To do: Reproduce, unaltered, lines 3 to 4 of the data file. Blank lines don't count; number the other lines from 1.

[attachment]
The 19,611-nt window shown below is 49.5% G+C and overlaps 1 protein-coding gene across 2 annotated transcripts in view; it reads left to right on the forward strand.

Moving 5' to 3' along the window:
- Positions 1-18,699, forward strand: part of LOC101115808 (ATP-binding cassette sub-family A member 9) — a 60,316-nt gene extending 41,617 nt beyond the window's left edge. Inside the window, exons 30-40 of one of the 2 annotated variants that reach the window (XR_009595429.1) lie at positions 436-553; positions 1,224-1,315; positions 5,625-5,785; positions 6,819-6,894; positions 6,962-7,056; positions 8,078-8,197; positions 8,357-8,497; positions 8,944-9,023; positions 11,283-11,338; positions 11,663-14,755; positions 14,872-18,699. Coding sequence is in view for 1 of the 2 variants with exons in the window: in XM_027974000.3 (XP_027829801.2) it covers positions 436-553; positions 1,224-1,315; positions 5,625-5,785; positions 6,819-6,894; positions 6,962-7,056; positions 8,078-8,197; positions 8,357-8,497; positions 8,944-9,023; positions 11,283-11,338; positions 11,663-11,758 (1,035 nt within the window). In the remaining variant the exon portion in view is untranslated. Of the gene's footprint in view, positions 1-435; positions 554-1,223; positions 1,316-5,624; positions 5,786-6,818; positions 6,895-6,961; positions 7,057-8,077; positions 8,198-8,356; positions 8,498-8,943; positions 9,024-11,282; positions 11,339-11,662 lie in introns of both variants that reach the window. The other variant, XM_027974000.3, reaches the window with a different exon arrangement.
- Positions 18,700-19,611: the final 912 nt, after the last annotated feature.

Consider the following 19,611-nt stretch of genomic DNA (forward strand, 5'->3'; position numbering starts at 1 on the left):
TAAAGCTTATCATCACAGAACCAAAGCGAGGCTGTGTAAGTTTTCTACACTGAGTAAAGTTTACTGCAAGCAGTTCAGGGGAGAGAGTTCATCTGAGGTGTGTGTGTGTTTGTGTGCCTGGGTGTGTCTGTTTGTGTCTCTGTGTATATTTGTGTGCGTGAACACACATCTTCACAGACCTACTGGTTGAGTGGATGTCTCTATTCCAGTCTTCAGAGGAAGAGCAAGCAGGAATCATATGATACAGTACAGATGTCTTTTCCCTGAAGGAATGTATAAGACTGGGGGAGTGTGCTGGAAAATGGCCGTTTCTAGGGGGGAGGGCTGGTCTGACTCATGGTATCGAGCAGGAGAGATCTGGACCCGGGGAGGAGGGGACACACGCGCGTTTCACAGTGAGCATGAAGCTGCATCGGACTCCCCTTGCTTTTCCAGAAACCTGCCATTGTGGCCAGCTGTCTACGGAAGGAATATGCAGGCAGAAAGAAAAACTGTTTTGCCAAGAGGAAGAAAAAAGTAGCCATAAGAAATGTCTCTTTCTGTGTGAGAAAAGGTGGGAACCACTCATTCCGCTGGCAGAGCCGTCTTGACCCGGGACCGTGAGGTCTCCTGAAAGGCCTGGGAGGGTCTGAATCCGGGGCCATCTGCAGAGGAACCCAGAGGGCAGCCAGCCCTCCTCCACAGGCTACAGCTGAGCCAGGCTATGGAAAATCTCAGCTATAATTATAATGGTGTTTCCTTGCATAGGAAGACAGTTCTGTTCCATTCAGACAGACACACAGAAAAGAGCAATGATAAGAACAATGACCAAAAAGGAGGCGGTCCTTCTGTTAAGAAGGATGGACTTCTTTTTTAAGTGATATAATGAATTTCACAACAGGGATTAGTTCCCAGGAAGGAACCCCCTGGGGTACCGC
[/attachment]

- Positions 1-18,699, forward strand: part of LOC101115808 (ATP-binding cassette sub-family A member 9) — a 60,316-nt gene extending 41,617 nt beyond the window's left edge. Inside the window, exons 30-40 of one of the 2 annotated variants that reach the window (XR_009595429.1) lie at positions 436-553; positions 1,224-1,315; positions 5,625-5,785; positions 6,819-6,894; positions 6,962-7,056; positions 8,078-8,197; positions 8,357-8,497; positions 8,944-9,023; positions 11,283-11,338; positions 11,663-14,755; positions 14,872-18,699. Coding sequence is in view for 1 of the 2 variants with exons in the window: in XM_027974000.3 (XP_027829801.2) it covers positions 436-553; positions 1,224-1,315; positions 5,625-5,785; positions 6,819-6,894; positions 6,962-7,056; positions 8,078-8,197; positions 8,357-8,497; positions 8,944-9,023; positions 11,283-11,338; positions 11,663-11,758 (1,035 nt within the window). In the remaining variant the exon portion in view is untranslated. Of the gene's footprint in view, positions 1-435; positions 554-1,223; positions 1,316-5,624; positions 5,786-6,818; positions 6,895-6,961; positions 7,057-8,077; positions 8,198-8,356; positions 8,498-8,943; positions 9,024-11,282; positions 11,339-11,662 lie in introns of both variants that reach the window. The other variant, XM_027974000.3, reaches the window with a different exon arrangement.
- Positions 18,700-19,611: the final 912 nt, after the last annotated feature.